The Colors of Merlot

 The range of colors that can be observed in wines produced with Merlot are, of course, the typical colors found in red wines. However, because of a more rapid aging, these wines generally tend to show nuances of garnet red just after three or four years. The variation towards nuances of garnet red is obviously more rapid and visible in wines of low quality, produced with pretty high yields in vineyards, whereas the ones produced with quality procedures, Merlot shows firm ruby red nuances even after more years. Transparency in Merlot wines is not pretty low - a characteristic, once again, strongly influenced by viticultural practices - and it is usually more transparent than a Cabernet Sauvignon or a Sangiovese. The color of a Merlot ready to drink is generally of brilliant ruby red and not very deep with nuances of the same color and, occasionally, slightly purple red.

 

Aromas


 

 Merlot is a grape having pretty moderate aromatic characteristics and therefore its wines are usually aged in cask - most of the times in new oaks - with interesting results which easily meet the taste of consumers. The range of typical aromas of Merlot resemble red and black berried fruits, however - just like any other grape - the aromatic range is influenced by climatic, viticultural and environmental conditions. Wines produced with Merlot grape and cultivated in areas having a cool climate or harvested before reaching full ripeness, are usually characterized by aromas resembling vegetables and herbs, such as bell pepper and bruised leaf, as well as aromas of fruit, in particular red berried fruits, such as raspberry.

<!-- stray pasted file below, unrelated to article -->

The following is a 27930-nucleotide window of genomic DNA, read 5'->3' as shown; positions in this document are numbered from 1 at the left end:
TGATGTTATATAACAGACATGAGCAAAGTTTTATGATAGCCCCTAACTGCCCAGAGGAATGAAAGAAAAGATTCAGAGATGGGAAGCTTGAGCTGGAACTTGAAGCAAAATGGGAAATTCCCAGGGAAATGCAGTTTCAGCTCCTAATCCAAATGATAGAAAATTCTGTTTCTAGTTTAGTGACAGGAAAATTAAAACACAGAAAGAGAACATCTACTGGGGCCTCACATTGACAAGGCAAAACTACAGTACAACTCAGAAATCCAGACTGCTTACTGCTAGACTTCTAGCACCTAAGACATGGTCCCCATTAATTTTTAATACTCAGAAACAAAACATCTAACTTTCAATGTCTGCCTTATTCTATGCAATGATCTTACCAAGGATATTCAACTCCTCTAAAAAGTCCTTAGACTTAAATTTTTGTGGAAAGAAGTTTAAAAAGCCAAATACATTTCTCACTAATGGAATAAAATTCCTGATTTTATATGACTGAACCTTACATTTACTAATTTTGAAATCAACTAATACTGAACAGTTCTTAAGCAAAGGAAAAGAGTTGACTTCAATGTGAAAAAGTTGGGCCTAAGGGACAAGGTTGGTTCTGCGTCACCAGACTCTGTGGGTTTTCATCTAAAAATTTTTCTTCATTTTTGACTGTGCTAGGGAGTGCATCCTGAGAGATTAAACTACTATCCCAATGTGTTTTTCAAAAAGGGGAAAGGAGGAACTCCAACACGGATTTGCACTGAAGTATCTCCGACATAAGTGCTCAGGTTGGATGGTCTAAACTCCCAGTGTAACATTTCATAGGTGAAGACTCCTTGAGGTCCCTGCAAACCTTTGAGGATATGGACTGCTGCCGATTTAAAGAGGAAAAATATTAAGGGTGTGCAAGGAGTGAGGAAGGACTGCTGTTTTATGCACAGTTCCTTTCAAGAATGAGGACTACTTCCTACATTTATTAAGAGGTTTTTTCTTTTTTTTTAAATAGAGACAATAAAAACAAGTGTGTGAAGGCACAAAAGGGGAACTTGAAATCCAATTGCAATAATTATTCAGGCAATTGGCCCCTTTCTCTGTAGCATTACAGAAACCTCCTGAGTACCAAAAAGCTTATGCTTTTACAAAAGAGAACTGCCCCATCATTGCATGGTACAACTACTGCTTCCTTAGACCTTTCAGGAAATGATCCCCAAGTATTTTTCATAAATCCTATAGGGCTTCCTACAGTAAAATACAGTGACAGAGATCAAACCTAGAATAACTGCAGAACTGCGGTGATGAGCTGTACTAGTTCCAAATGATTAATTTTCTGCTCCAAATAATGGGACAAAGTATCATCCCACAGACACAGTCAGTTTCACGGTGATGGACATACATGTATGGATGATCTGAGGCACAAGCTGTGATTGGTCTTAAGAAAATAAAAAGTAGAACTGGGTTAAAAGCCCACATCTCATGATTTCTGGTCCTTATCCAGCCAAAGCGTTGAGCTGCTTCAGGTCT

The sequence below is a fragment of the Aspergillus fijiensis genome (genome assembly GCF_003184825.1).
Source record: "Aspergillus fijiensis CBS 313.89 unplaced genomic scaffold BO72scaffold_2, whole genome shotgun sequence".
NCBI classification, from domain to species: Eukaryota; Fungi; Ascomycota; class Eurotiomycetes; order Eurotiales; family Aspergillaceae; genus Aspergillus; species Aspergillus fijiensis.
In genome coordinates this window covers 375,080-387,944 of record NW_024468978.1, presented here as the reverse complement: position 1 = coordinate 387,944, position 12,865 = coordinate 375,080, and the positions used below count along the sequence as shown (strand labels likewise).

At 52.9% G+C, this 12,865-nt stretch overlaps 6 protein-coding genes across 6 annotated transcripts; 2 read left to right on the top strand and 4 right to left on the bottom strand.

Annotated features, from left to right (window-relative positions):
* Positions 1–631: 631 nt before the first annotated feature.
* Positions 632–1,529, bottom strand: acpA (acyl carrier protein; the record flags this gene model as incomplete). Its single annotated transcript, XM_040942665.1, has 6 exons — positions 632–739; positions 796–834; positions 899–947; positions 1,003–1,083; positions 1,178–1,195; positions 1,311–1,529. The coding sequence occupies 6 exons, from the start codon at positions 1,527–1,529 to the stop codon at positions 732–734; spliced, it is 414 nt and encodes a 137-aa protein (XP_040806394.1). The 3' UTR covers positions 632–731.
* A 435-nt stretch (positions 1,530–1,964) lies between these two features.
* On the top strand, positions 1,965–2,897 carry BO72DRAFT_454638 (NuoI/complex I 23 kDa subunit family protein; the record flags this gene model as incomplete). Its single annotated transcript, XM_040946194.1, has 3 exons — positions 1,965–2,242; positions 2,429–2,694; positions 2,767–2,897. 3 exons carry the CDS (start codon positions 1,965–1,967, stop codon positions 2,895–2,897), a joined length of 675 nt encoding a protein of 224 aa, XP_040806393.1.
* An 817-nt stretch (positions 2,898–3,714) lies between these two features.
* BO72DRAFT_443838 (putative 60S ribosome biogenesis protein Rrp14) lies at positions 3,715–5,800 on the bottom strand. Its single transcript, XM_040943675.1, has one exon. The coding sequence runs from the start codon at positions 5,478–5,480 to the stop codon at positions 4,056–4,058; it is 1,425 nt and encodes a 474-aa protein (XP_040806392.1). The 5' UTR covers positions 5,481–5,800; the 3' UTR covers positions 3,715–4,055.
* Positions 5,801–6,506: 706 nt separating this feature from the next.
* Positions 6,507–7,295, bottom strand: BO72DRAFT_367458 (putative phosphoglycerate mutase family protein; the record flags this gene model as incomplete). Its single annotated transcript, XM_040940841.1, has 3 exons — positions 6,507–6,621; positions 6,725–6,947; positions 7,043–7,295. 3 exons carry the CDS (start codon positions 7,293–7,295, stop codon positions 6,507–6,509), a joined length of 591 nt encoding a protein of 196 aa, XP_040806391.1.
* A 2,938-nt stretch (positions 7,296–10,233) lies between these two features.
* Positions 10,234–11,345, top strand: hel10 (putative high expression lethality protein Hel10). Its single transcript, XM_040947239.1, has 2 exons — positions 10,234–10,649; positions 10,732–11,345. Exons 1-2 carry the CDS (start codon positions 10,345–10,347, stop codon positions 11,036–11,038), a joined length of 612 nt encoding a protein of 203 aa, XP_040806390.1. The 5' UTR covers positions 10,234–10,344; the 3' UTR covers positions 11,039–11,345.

Wines produced in areas having a warm climate, or with grapes that reached full ripeness, are characterized by stronger and cleaner aromas of fruits, where can be perceived aromas of black berried fruits such as blueberry, blackberry, black cherry and plum, as well as aromas of jams made of the same fruits. In these wines can also be perceived aromas of flowers and in particular the aroma of violet. Merlot can also have typical balsamic aromas - such as eucalyptus and menthol - a characteristic which is more evident in wines produced in areas having cooler climates or with not perfectly ripe grapes. The aromatic evolution of Merlot is pretty interesting and with time it can also get interesting aromas of game, caramel, mushrooms, truffle, spices while greatly emphasizing aromas of fruits evolved into rich jams. In some cases it can also develop aromas of butter and keep vegetal aromas and mown grass as well as balsamic aromas of eucalyptus and menthol.